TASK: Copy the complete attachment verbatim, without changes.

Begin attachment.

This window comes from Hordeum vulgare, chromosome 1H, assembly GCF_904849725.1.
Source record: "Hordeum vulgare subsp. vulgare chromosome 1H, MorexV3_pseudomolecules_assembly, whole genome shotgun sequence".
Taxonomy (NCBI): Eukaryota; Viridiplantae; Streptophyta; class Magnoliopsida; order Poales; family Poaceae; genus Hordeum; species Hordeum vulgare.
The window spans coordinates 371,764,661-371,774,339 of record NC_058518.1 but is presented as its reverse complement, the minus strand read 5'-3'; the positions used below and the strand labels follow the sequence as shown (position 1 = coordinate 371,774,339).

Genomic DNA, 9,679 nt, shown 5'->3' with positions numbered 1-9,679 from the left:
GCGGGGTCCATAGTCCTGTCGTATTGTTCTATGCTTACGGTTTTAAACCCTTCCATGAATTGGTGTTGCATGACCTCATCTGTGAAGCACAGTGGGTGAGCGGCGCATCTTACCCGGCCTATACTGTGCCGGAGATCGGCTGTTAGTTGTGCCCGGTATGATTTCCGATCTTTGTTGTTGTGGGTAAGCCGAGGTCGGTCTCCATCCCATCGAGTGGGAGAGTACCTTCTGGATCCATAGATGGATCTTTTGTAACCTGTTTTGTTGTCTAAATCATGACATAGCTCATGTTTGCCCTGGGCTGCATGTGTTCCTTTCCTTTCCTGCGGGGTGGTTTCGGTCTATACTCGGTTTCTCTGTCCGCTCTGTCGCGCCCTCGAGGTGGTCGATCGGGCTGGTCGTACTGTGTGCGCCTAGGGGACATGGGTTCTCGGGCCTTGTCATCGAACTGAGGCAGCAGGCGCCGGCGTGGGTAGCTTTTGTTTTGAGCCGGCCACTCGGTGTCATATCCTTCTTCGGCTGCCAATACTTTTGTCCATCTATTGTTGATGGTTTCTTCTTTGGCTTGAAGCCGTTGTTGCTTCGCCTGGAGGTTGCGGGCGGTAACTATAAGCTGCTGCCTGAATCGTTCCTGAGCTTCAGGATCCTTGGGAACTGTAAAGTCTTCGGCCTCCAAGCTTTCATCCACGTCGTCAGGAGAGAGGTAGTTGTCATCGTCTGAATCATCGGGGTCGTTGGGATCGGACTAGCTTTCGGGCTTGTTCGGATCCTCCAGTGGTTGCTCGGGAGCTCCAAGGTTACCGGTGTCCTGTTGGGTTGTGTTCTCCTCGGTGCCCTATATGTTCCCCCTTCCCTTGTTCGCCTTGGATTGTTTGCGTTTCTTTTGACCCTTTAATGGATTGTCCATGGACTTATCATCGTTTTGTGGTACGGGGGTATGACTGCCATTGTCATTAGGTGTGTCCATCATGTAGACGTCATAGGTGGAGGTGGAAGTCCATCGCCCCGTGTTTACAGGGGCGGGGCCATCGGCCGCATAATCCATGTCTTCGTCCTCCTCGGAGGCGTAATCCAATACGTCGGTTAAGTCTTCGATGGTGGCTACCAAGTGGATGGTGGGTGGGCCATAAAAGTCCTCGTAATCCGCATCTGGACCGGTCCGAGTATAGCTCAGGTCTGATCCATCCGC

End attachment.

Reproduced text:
This window comes from Hordeum vulgare, chromosome 1H, assembly GCF_904849725.1.
Source record: "Hordeum vulgare subsp. vulgare chromosome 1H, MorexV3_pseudomolecules_assembly, whole genome shotgun sequence".
Taxonomy (NCBI): Eukaryota; Viridiplantae; Streptophyta; class Magnoliopsida; order Poales; family Poaceae; genus Hordeum; species Hordeum vulgare.
The window spans coordinates 371,764,661-371,774,339 of record NC_058518.1 but is presented as its reverse complement, the minus strand read 5'-3'; the positions used below and the strand labels follow the sequence as shown (position 1 = coordinate 371,774,339).

Genomic DNA, 9,679 nt, shown 5'->3' with positions numbered 1-9,679 from the left:
GCGGGGTCCATAGTCCTGTCGTATTGTTCTATGCTTACGGTTTTAAACCCTTCCATGAATTGGTGTTGCATGACCTCATCTGTGAAGCACAGTGGGTGAGCGGCGCATCTTACCCGGCCTATACTGTGCCGGAGATCGGCTGTTAGTTGTGCCCGGTATGATTTCCGATCTTTGTTGTTGTGGGTAAGCCGAGGTCGGTCTCCATCCCATCGAGTGGGAGAGTACCTTCTGGATCCATAGATGGATCTTTTGTAACCTGTTTTGTTGTCTAAATCATGACATAGCTCATGTTTGCCCTGGGCTGCATGTGTTCCTTTCCTTTCCTGCGGGGTGGTTTCGGTCTATACTCGGTTTCTCTGTCCGCTCTGTCGCGCCCTCGAGGTGGTCGATCGGGCTGGTCGTACTGTGTGCGCCTAGGGGACATGGGTTCTCGGGCCTTGTCATCGAACTGAGGCAGCAGGCGCCGGCGTGGGTAGCTTTTGTTTTGAGCCGGCCACTCGGTGTCATATCCTTCTTCGGCTGCCAATACTTTTGTCCATCTATTGTTGATGGTTTCTTCTTTGGCTTGAAGCCGTTGTTGCTTCGCCTGGAGGTTGCGGGCGGTAACTATAAGCTGCTGCCTGAATCGTTCCTGAGCTTCAGGATCCTTGGGAACTGTAAAGTCTTCGGCCTCCAAGCTTTCATCCACGTCGTCAGGAGAGAGGTAGTTGTCATCGTCTGAATCATCGGGGTCGTTGGGATCGGACTAGCTTTCGGGCTTGTTCGGATCCTCCAGTGGTTGCTCGGGAGCTCCAAGGTTACCGGTGTCCTGTTGGGTTGTGTTCTCCTCGGTGCCCTATATGTTCCCCCTTCCCTTGTTCGCCTTGGATTGTTTGCGTTTCTTTTGACCCTTTAATGGATTGTCCATGGACTTATCATCGTTTTGTGGTACGGGGGTATGACTGCCATTGTCATTAGGTGTGTCCATCATGTAGACGTCATAGGTGGAGGTGGAAGTCCATCGCCCCGTGTTTACAGGGGCGGGGCCATCGGCCGCATAATCCATGTCTTCGTCCTCCTCGGAGGCGTAATCCAATACGTCGGTTAAGTCTTCGATGGTGGCTACCAAGTGGATGGTGGGTGGGCCATAAAAGTCCTCGTAATCCGCATCTGGACCGGTCCGAGTATAGCTCAGGTCTGATCCATCCGC